Ernesto Villasenor

Social Justice Fellow, LA County Education Foundation (LACEF)

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Addressing health disparities in inner city communities through the establishment and development of school-based health centers.

One of the surges that has been occurring in the past 25 years or so are the health disparities that disproportionately affect inner city communities, communities that are predominantly low-income and have large minority populations.

Many health issues that were not of great concern in the past 40 or 50 years are starting to become epidemics, health issues that include the following: overweight and obesity (especially childhood obesity), a health issue that can trigger many more illnesses within these communities); under-immunization or low immunization delivery within child and adolescent populations in the inner city, a health issue that can prevent many childhood and adolescent illnesses and deaths; asthma and respiratory illnesses, which can be complicated by overweight and obesity problems, environmental factors (that being another topic in itself), and the lack of proper health care accessibility.

A lot of these health problems are much higher than they should be for many reasons, and one of the reasons as to why it is higher in inner city communities is because of the following: the lack of adequate health care.

School-based Health Centers (SBHCs and SHCs), have been known to address a lot of health disparities within the inner city communities. Although they have been around for around 40-50 years, their effectiveness has been well documented through numerous fields within public health and education.

Health and education go hand in hand within the K-12 environment and setting, and although their correlation is poorly supported with little research, I believe that I can (as well as many of us) could find numerous information and develop studies to help find more information on such correlation, in addition to creating the awareness of an effective system in terms of addressing health disparities within the inner city communities.

  • Sep 3 2012: This certainly seems to make sense, and I think it would work fine for most students.

    How about the privacy issue? I do not see how you could keep a student's visits to the health center private if the center is part of the school campus. For macho boys visiting the health center might be seen as a sign of weakness. For teenage girls, other students might assume that a girl is looking for birth control, rightly or wrongly.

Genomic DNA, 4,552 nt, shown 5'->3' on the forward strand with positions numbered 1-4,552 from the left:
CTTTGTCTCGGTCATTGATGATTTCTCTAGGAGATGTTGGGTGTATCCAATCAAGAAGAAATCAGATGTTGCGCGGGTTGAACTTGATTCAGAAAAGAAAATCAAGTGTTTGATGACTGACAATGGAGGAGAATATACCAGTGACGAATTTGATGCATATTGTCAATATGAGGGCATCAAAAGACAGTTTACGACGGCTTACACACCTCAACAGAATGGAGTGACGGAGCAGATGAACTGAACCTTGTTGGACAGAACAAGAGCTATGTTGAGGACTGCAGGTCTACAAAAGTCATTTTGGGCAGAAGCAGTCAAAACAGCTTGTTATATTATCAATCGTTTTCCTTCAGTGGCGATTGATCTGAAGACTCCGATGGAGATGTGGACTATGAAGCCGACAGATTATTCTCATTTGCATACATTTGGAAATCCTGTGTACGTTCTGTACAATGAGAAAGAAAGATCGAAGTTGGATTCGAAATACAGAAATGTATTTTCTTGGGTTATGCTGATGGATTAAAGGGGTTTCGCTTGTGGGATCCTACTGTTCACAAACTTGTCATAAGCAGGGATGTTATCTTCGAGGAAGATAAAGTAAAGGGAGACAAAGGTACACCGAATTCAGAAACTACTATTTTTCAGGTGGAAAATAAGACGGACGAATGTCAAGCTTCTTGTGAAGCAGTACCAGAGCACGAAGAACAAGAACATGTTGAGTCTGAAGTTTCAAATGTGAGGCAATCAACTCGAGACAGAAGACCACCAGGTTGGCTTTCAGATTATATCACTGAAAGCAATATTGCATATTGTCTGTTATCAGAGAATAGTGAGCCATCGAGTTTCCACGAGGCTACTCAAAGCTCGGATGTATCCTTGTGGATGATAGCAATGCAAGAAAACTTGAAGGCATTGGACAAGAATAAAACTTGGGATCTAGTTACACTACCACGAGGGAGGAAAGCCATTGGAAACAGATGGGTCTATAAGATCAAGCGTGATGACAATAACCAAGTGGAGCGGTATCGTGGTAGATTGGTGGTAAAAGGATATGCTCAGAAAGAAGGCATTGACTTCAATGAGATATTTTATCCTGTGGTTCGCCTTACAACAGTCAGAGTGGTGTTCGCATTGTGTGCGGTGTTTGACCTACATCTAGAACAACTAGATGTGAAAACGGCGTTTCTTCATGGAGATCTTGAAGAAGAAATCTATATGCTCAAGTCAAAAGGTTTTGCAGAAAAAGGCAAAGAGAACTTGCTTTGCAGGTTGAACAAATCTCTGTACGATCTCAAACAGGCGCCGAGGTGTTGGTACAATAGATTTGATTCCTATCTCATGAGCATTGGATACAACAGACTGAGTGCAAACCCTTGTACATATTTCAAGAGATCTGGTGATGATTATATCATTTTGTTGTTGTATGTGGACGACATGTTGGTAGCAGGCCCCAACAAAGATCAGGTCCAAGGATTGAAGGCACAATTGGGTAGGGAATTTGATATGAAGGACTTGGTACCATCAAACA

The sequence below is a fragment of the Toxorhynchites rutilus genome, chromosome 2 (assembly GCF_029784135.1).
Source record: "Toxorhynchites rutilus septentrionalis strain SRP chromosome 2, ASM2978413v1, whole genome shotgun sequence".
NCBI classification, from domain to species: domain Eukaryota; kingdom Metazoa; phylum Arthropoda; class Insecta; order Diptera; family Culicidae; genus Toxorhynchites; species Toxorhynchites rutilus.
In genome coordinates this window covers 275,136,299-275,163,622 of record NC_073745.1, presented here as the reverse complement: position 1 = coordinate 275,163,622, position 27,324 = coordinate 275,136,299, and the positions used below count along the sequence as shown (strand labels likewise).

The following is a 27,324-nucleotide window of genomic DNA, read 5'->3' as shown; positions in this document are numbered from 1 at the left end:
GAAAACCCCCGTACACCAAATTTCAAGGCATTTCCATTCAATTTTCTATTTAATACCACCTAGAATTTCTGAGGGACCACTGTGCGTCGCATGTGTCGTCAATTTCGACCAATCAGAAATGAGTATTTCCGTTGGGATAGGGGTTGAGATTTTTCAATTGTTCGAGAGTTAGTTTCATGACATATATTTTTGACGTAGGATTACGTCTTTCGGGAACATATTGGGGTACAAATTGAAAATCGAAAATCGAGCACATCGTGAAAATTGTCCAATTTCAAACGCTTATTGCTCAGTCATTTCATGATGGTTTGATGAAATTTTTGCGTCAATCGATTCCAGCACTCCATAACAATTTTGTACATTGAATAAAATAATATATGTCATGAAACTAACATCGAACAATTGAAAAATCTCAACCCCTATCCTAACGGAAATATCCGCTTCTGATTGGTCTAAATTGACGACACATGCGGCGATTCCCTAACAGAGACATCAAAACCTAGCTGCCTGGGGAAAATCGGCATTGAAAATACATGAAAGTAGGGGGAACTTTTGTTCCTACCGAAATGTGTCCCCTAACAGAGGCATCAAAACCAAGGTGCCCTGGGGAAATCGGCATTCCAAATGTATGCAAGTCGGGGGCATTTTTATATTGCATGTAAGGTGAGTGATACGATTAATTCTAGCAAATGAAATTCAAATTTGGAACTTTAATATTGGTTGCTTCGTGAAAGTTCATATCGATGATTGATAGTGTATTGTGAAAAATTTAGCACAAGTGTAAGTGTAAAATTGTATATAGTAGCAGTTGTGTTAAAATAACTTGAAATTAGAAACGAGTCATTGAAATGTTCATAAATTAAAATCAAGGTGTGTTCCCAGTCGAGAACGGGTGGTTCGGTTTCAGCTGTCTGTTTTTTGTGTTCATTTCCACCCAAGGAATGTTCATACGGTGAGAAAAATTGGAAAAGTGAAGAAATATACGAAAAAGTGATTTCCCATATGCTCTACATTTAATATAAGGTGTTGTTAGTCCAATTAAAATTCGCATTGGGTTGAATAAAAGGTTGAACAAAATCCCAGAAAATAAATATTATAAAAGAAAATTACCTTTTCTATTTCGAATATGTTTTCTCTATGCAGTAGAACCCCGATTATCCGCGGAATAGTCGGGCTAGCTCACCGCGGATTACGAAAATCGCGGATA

I don't think the privacy issue is a show stopper, but something would have to be done about it.
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      Sep 3 2012: That is a very good statement and issue to bring up, Barry.

      Within the research that I've done on SBHCs throughout the US, that was one of the overlapping issues that was seen in a lot of the SBHCs that were located in hot spots (geographical areas within a community where teen pregnancy, chronic illnesses, and lack of health care accessibility were higher than normal).

      Being the fact that the SBHCs are located within the school setting, privacy remains to be a less prevailing issue than it would be if the individuals were to go to a private family practice or a private clinic, for example, as confidentiality and parent authorization is needed (or an accompanying parent) to visit such places, unlike in SBHCs, where parents have to fill out paperwork and need not to be present in order for students to take advantage of the services offered.
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    Sep 3 2012: i share your impression that school-based health centers can be of great benefit to the students who use them.
  • Sep 5 2012: i think this is good
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    Gail .

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    Sep 4 2012: Meditation has proven health benefits. An ongoing study in Iowa shows that those 45 and older - who meditate regularly - spent 87% less in medical bills than a control group, and over 60% less than society as a whole. (Can't remember the source, It may have come out of Maharishi University)

    Group meditation has proven to bring an end to violence and other social ills.

    School meditation programs are having an amazing impact on inner-city schools. Check out the David Lynch Foundation.

    Studies are suggesting that those in poverty are suffering from chronic stress.

    David Lynch and MU are pushing a specific for-profit type of meditation as an antidote to stress-based illnesses. They have trademarked their method and call it TM. It's nothing more than a mantra-based meditation. Any meaningless word will work - like ohm said silently. It can be instituted for free with just a single teacher training period.

    Because you are an educator, I encourage you to check out this link:
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    Sep 3 2012: They have been and are a great benefit to the students who use them, but what if school board and city councils actually made an effort to introduce initiatives where SHC funding was properly allocated to sustain them? What if school boards created an initiative to introduce SHCs in all of the schools throughout their respective school district?